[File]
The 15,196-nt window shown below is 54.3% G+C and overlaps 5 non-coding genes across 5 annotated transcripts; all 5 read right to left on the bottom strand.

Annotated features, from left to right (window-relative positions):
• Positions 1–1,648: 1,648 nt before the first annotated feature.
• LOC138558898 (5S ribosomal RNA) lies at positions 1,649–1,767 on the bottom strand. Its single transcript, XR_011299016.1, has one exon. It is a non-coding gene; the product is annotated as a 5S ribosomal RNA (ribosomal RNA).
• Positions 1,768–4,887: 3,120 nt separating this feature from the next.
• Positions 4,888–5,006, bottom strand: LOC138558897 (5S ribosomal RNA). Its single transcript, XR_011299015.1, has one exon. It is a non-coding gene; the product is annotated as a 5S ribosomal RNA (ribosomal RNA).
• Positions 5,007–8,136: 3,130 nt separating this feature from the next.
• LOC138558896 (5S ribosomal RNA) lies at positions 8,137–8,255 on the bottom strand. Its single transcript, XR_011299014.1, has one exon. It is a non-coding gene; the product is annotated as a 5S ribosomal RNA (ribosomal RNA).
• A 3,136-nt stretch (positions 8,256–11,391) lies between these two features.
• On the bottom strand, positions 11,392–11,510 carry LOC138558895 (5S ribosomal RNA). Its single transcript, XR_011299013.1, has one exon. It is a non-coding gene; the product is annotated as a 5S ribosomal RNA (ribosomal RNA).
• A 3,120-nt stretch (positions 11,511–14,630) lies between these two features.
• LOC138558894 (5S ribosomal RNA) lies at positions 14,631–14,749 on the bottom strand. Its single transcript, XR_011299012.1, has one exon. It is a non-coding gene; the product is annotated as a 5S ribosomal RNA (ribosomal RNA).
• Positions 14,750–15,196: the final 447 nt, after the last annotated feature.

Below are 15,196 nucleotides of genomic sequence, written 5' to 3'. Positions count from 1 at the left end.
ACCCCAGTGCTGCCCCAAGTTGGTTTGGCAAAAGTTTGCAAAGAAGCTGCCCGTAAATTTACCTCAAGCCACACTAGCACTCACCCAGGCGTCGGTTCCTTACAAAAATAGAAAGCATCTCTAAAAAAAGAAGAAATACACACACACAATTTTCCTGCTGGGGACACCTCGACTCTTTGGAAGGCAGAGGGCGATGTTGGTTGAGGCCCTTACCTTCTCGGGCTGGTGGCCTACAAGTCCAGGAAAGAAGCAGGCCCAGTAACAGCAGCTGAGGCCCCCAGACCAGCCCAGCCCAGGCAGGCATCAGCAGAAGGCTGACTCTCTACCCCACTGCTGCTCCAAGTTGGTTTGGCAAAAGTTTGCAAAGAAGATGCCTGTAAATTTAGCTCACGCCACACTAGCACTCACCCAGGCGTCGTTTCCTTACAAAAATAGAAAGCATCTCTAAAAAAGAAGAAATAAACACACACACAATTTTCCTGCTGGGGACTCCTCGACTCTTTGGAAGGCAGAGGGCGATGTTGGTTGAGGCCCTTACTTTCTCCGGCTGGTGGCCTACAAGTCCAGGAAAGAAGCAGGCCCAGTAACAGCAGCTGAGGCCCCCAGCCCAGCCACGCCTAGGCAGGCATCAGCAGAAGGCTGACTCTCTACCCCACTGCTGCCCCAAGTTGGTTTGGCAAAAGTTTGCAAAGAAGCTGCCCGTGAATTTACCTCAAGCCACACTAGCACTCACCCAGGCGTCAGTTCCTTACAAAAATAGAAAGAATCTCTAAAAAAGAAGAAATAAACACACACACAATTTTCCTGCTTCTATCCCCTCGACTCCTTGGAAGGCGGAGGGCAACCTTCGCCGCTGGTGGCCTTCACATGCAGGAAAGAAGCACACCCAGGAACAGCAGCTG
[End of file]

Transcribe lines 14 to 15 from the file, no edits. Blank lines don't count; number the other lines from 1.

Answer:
Below are 15,196 nucleotides of genomic sequence, written 5' to 3'. Positions count from 1 at the left end.
ACCCCAGTGCTGCCCCAAGTTGGTTTGGCAAAAGTTTGCAAAGAAGCTGCCCGTAAATTTACCTCAAGCCACACTAGCACTCACCCAGGCGTCGGTTCCTTACAAAAATAGAAAGCATCTCTAAAAAAAGAAGAAATACACACACACAATTTTCCTGCTGGGGACACCTCGACTCTTTGGAAGGCAGAGGGCGATGTTGGTTGAGGCCCTTACCTTCTCGGGCTGGTGGCCTACAAGTCCAGGAAAGAAGCAGGCCCAGTAACAGCAGCTGAGGCCCCCAGACCAGCCCAGCCCAGGCAGGCATCAGCAGAAGGCTGACTCTCTACCCCACTGCTGCTCCAAGTTGGTTTGGCAAAAGTTTGCAAAGAAGATGCCTGTAAATTTAGCTCACGCCACACTAGCACTCACCCAGGCGTCGTTTCCTTACAAAAATAGAAAGCATCTCTAAAAAAGAAGAAATAAACACACACACAATTTTCCTGCTGGGGACTCCTCGACTCTTTGGAAGGCAGAGGGCGATGTTGGTTGAGGCCCTTACTTTCTCCGGCTGGTGGCCTACAAGTCCAGGAAAGAAGCAGGCCCAGTAACAGCAGCTGAGGCCCCCAGCCCAGCCACGCCTAGGCAGGCATCAGCAGAAGGCTGACTCTCTACCCCACTGCTGCCCCAAGTTGGTTTGGCAAAAGTTTGCAAAGAAGCTGCCCGTGAATTTACCTCAAGCCACACTAGCACTCACCCAGGCGTCAGTTCCTTACAAAAATAGAAAGAATCTCTAAAAAAGAAGAAATAAACACACACACAATTTTCCTGCTTCTATCCCCTCGACTCCTTGGAAGGCGGAGGGCAACCTTCGCCGCTGGTGGCCTTCACATGCAGGAAAGAAGCACACCCAGGAACAGCAGCTG